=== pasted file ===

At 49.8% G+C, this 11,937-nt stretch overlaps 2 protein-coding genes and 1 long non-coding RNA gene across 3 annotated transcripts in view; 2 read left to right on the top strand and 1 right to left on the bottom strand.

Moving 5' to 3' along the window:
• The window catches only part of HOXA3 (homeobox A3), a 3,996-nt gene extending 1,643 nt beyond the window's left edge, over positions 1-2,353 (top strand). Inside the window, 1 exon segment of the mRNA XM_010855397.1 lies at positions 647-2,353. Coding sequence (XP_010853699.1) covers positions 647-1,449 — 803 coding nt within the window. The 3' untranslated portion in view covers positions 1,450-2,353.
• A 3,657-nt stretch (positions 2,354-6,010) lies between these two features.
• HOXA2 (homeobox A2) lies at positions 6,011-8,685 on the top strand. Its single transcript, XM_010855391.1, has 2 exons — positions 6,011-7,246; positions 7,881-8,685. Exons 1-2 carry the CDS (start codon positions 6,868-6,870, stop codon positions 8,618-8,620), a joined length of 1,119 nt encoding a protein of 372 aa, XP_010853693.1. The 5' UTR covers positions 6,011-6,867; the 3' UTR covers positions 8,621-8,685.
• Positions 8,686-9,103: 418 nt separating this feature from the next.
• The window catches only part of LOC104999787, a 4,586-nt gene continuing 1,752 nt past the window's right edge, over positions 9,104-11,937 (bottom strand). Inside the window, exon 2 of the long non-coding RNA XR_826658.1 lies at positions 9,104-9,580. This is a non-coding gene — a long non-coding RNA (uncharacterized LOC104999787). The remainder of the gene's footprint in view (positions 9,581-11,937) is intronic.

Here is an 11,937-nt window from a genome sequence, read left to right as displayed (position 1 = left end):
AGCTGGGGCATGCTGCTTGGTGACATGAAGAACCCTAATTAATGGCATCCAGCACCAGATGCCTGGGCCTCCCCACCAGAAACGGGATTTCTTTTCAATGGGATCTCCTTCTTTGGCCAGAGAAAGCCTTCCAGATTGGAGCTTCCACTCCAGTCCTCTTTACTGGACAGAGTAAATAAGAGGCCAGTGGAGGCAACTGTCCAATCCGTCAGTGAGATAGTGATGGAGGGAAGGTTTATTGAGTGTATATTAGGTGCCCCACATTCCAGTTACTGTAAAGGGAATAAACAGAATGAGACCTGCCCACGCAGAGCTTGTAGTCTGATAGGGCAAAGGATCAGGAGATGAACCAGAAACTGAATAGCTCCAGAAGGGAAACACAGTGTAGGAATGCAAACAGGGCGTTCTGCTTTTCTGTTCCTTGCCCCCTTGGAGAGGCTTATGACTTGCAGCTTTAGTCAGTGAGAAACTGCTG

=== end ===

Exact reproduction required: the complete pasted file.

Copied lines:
At 49.8% G+C, this 11,937-nt stretch overlaps 2 protein-coding genes and 1 long non-coding RNA gene across 3 annotated transcripts in view; 2 read left to right on the top strand and 1 right to left on the bottom strand.

Moving 5' to 3' along the window:
• The window catches only part of HOXA3 (homeobox A3), a 3,996-nt gene extending 1,643 nt beyond the window's left edge, over positions 1-2,353 (top strand). Inside the window, 1 exon segment of the mRNA XM_010855397.1 lies at positions 647-2,353. Coding sequence (XP_010853699.1) covers positions 647-1,449 — 803 coding nt within the window. The 3' untranslated portion in view covers positions 1,450-2,353.
• A 3,657-nt stretch (positions 2,354-6,010) lies between these two features.
• HOXA2 (homeobox A2) lies at positions 6,011-8,685 on the top strand. Its single transcript, XM_010855391.1, has 2 exons — positions 6,011-7,246; positions 7,881-8,685. Exons 1-2 carry the CDS (start codon positions 6,868-6,870, stop codon positions 8,618-8,620), a joined length of 1,119 nt encoding a protein of 372 aa, XP_010853693.1. The 5' UTR covers positions 6,011-6,867; the 3' UTR covers positions 8,621-8,685.
• Positions 8,686-9,103: 418 nt separating this feature from the next.
• The window catches only part of LOC104999787, a 4,586-nt gene continuing 1,752 nt past the window's right edge, over positions 9,104-11,937 (bottom strand). Inside the window, exon 2 of the long non-coding RNA XR_826658.1 lies at positions 9,104-9,580. This is a non-coding gene — a long non-coding RNA (uncharacterized LOC104999787). The remainder of the gene's footprint in view (positions 9,581-11,937) is intronic.

Here is an 11,937-nt window from a genome sequence, read left to right as displayed (position 1 = left end):
AGCTGGGGCATGCTGCTTGGTGACATGAAGAACCCTAATTAATGGCATCCAGCACCAGATGCCTGGGCCTCCCCACCAGAAACGGGATTTCTTTTCAATGGGATCTCCTTCTTTGGCCAGAGAAAGCCTTCCAGATTGGAGCTTCCACTCCAGTCCTCTTTACTGGACAGAGTAAATAAGAGGCCAGTGGAGGCAACTGTCCAATCCGTCAGTGAGATAGTGATGGAGGGAAGGTTTATTGAGTGTATATTAGGTGCCCCACATTCCAGTTACTGTAAAGGGAATAAACAGAATGAGACCTGCCCACGCAGAGCTTGTAGTCTGATAGGGCAAAGGATCAGGAGATGAACCAGAAACTGAATAGCTCCAGAAGGGAAACACAGTGTAGGAATGCAAACAGGGCGTTCTGCTTTTCTGTTCCTTGCCCCCTTGGAGAGGCTTATGACTTGCAGCTTTAGTCAGTGAGAAACTGCTG